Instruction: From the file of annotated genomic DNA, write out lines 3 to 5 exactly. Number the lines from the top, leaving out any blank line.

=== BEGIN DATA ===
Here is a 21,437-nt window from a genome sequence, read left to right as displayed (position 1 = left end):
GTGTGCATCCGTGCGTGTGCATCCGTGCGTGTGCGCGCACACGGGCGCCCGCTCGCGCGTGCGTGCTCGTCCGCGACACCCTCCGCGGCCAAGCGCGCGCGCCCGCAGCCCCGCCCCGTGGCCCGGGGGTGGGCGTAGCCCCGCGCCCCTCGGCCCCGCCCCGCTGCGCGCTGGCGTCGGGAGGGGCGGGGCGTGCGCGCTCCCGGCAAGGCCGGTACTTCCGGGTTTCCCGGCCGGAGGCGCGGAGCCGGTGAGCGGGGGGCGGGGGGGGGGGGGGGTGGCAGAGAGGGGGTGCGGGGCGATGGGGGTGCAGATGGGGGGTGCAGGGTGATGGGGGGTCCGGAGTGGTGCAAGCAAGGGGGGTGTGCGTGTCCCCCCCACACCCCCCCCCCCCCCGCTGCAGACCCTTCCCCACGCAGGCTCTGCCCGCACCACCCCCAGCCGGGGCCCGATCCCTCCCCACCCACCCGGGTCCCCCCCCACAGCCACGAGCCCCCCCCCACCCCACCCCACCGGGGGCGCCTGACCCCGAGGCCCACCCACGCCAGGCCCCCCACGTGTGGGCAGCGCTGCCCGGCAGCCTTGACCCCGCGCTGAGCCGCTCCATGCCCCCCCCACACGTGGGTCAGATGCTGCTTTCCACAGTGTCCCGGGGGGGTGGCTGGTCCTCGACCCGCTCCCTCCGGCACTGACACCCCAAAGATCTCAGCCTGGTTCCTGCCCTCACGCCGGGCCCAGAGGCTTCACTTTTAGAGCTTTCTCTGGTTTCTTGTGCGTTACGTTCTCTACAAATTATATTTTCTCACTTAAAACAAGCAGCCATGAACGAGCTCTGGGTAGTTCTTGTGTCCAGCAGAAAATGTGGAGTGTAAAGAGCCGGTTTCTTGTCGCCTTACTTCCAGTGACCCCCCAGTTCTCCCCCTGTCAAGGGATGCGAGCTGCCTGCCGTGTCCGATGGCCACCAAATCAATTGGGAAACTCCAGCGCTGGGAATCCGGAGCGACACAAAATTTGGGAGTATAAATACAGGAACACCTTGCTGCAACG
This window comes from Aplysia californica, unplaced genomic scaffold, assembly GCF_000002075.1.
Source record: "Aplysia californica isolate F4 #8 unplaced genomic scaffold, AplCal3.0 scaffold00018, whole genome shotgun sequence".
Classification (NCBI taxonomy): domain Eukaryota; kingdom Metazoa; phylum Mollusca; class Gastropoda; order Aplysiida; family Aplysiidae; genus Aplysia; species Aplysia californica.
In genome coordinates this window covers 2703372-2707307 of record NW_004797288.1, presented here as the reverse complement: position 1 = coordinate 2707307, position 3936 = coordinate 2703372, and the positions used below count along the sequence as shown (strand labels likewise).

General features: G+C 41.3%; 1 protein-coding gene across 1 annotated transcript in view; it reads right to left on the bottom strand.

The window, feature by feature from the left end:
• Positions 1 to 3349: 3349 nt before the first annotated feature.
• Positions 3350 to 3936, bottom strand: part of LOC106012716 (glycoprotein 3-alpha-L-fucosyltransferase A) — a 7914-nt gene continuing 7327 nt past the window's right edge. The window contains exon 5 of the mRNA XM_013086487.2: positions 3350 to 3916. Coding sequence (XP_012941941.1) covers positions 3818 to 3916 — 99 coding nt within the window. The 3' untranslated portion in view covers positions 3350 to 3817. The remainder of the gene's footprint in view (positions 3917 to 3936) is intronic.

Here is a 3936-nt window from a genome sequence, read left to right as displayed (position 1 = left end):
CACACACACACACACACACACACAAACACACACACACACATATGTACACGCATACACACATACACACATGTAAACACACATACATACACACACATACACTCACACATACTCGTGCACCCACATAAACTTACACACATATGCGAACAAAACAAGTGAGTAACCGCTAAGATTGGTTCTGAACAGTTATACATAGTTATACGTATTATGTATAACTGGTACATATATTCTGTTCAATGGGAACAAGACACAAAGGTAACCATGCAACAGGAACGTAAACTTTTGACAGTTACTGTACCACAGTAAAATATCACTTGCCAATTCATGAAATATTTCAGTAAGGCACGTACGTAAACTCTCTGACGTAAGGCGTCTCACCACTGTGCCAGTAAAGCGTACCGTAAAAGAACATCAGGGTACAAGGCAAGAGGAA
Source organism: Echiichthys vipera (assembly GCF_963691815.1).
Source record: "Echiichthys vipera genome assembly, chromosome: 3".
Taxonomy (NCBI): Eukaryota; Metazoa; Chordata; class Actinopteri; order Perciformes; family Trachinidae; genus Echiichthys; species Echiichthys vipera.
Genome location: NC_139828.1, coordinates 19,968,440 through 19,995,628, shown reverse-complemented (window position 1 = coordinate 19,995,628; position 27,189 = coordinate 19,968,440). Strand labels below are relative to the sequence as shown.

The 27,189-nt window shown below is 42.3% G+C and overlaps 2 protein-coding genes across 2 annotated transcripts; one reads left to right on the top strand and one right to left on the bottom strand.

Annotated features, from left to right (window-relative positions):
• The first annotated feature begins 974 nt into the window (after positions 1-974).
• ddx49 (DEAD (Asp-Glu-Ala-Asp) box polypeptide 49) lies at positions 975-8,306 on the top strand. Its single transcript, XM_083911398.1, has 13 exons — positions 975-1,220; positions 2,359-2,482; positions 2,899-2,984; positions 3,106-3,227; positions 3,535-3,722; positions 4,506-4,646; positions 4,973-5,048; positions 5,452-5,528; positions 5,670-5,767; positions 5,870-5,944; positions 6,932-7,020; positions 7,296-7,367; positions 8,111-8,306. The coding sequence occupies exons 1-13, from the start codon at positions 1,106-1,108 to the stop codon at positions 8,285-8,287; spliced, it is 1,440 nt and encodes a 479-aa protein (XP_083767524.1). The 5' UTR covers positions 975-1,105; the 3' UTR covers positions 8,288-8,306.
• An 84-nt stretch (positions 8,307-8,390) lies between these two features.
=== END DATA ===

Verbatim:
This window comes from Aplysia californica, unplaced genomic scaffold, assembly GCF_000002075.1.
Source record: "Aplysia californica isolate F4 #8 unplaced genomic scaffold, AplCal3.0 scaffold00018, whole genome shotgun sequence".
Classification (NCBI taxonomy): domain Eukaryota; kingdom Metazoa; phylum Mollusca; class Gastropoda; order Aplysiida; family Aplysiidae; genus Aplysia; species Aplysia californica.